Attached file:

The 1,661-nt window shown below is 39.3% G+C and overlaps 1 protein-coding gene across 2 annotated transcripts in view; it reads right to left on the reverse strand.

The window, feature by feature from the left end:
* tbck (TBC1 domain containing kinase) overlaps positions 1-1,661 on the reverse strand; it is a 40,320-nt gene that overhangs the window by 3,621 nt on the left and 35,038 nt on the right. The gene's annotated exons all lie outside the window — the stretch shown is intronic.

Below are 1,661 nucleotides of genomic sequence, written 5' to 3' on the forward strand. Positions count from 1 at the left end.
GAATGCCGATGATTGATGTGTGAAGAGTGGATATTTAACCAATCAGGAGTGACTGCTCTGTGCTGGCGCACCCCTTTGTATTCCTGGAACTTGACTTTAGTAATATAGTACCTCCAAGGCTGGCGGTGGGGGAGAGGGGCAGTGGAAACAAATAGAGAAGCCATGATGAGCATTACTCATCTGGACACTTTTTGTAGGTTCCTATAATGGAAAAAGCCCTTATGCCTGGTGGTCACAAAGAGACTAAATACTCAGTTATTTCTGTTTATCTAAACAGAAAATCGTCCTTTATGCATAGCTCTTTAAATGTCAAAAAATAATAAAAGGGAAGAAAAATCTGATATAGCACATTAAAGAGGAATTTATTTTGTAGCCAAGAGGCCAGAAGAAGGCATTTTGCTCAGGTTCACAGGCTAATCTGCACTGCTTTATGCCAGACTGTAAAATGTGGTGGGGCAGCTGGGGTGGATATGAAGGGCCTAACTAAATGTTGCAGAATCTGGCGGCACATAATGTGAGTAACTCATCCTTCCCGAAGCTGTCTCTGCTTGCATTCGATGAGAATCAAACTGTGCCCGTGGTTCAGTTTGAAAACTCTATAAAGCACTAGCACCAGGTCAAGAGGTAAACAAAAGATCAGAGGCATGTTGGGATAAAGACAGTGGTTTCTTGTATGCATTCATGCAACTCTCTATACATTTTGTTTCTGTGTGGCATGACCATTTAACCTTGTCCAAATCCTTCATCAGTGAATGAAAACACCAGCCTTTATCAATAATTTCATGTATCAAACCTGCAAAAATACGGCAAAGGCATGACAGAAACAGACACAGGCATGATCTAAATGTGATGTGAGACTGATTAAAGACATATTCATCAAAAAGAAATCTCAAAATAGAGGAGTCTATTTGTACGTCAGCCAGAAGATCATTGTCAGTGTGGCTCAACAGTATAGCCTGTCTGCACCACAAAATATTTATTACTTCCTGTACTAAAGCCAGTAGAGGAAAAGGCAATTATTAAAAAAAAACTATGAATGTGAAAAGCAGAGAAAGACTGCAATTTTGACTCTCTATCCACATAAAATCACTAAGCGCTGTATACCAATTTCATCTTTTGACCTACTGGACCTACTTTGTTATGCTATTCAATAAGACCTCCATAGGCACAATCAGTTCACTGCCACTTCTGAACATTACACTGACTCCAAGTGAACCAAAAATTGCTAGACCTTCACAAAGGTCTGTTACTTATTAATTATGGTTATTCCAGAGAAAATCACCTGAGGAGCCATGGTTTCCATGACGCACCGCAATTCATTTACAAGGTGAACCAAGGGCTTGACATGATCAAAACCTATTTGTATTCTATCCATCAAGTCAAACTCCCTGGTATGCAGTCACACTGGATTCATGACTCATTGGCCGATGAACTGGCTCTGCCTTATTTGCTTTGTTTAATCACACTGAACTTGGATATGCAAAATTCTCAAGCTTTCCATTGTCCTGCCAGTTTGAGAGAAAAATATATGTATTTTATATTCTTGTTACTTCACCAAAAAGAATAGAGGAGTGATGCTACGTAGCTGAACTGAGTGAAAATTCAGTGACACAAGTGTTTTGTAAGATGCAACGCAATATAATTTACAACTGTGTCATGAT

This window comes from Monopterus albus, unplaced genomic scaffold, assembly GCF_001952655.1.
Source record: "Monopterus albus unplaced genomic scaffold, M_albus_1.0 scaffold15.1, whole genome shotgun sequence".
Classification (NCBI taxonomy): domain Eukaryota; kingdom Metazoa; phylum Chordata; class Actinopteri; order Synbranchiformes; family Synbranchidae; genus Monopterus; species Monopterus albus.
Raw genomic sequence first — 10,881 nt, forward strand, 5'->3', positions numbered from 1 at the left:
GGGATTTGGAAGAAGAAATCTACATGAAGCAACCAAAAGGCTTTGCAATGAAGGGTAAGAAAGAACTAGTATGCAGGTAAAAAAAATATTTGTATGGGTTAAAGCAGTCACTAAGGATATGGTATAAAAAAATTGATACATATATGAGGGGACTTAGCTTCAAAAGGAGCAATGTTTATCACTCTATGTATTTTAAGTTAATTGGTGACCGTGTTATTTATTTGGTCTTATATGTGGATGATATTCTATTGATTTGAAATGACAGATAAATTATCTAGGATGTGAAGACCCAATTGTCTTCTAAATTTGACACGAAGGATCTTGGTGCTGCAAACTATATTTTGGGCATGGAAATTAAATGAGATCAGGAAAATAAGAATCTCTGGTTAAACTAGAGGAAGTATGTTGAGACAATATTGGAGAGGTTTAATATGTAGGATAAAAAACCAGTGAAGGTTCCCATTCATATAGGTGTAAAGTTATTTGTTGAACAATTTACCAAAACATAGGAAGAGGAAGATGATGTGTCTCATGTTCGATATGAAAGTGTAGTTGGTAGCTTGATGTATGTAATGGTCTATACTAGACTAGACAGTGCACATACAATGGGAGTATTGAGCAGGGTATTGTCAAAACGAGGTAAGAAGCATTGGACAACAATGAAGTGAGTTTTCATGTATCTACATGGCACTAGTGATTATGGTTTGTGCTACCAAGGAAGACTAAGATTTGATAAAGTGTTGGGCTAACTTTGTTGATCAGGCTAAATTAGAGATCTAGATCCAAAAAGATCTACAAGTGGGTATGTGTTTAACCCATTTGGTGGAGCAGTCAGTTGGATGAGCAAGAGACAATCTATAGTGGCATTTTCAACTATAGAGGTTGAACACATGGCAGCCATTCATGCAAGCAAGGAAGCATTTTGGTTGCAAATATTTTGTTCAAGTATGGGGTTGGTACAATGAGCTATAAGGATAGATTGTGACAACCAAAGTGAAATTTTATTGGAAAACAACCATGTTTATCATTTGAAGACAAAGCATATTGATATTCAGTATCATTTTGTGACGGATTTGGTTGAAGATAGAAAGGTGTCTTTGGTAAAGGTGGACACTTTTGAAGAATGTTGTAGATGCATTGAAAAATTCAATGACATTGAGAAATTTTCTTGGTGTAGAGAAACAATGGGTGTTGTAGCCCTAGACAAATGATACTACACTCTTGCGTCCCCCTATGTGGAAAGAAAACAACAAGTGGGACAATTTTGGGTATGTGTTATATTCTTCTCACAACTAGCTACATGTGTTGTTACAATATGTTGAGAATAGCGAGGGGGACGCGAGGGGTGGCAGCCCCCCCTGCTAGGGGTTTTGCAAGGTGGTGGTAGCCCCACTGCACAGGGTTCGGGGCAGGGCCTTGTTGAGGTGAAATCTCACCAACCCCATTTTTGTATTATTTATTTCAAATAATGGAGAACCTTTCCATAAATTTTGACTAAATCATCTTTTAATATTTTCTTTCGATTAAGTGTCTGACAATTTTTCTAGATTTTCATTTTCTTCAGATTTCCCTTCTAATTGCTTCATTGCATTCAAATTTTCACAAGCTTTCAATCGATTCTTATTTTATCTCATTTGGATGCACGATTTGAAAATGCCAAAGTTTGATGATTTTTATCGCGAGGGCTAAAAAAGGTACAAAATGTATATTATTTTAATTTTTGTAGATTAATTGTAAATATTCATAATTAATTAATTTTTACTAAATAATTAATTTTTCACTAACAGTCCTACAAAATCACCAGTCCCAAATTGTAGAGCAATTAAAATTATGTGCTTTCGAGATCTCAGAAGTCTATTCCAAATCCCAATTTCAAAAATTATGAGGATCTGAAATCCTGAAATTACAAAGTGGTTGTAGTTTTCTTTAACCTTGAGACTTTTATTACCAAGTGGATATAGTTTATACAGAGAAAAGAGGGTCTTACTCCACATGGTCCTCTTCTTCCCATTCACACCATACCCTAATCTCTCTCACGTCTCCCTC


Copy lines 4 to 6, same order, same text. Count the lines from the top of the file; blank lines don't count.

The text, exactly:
Below are 1,661 nucleotides of genomic sequence, written 5' to 3' on the forward strand. Positions count from 1 at the left end.
GAATGCCGATGATTGATGTGTGAAGAGTGGATATTTAACCAATCAGGAGTGACTGCTCTGTGCTGGCGCACCCCTTTGTATTCCTGGAACTTGACTTTAGTAATATAGTACCTCCAAGGCTGGCGGTGGGGGAGAGGGGCAGTGGAAACAAATAGAGAAGCCATGATGAGCATTACTCATCTGGACACTTTTTGTAGGTTCCTATAATGGAAAAAGCCCTTATGCCTGGTGGTCACAAAGAGACTAAATACTCAGTTATTTCTGTTTATCTAAACAGAAAATCGTCCTTTATGCATAGCTCTTTAAATGTCAAAAAATAATAAAAGGGAAGAAAAATCTGATATAGCACATTAAAGAGGAATTTATTTTGTAGCCAAGAGGCCAGAAGAAGGCATTTTGCTCAGGTTCACAGGCTAATCTGCACTGCTTTATGCCAGACTGTAAAATGTGGTGGGGCAGCTGGGGTGGATATGAAGGGCCTAACTAAATGTTGCAGAATCTGGCGGCACATAATGTGAGTAACTCATCCTTCCCGAAGCTGTCTCTGCTTGCATTCGATGAGAATCAAACTGTGCCCGTGGTTCAGTTTGAAAACTCTATAAAGCACTAGCACCAGGTCAAGAGGTAAACAAAAGATCAGAGGCATGTTGGGATAAAGACAGTGGTTTCTTGTATGCATTCATGCAACTCTCTATACATTTTGTTTCTGTGTGGCATGACCATTTAACCTTGTCCAAATCCTTCATCAGTGAATGAAAACACCAGCCTTTATCAATAATTTCATGTATCAAACCTGCAAAAATACGGCAAAGGCATGACAGAAACAGACACAGGCATGATCTAAATGTGATGTGAGACTGATTAAAGACATATTCATCAAAAAGAAATCTCAAAATAGAGGAGTCTATTTGTACGTCAGCCAGAAGATCATTGTCAGTGTGGCTCAACAGTATAGCCTGTCTGCACCACAAAATATTTATTACTTCCTGTACTAAAGCCAGTAGAGGAAAAGGCAATTATTAAAAAAAAACTATGAATGTGAAAAGCAGAGAAAGACTGCAATTTTGACTCTCTATCCACATAAAATCACTAAGCGCTGTATACCAATTTCATCTTTTGACCTACTGGACCTACTTTGTTATGCTATTCAATAAGACCTCCATAGGCACAATCAGTTCACTGCCACTTCTGAACATTACACTGACTCCAAGTGAACCAAAAATTGCTAGACCTTCACAAAGGTCTGTTACTTATTAATTATGGTTATTCCAGAGAAAATCACCTGAGGAGCCATGGTTTCCATGACGCACCGCAATTCATTTACAAGGTGAACCAAGGGCTTGACATGATCAAAACCTATTTGTATTCTATCCATCAAGTCAAACTCCCTGGTATGCAGTCACACTGGATTCATGACTCATTGGCCGATGAACTGGCTCTGCCTTATTTGCTTTGTTTAATCACACTGAACTTGGATATGCAAAATTCTCAAGCTTTCCATTGTCCTGCCAGTTTGAGAGAAAAATATATGTATTTTATATTCTTGTTACTTCACCAAAAAGAATAGAGGAGTGATGCTACGTAGCTGAACTGAGTGAAAATTCAGTGACACAAGTGTTTTGTAAGATGCAACGCAATATAATTTACAACTGTGTCATGAT

This window comes from Monopterus albus, unplaced genomic scaffold, assembly GCF_001952655.1.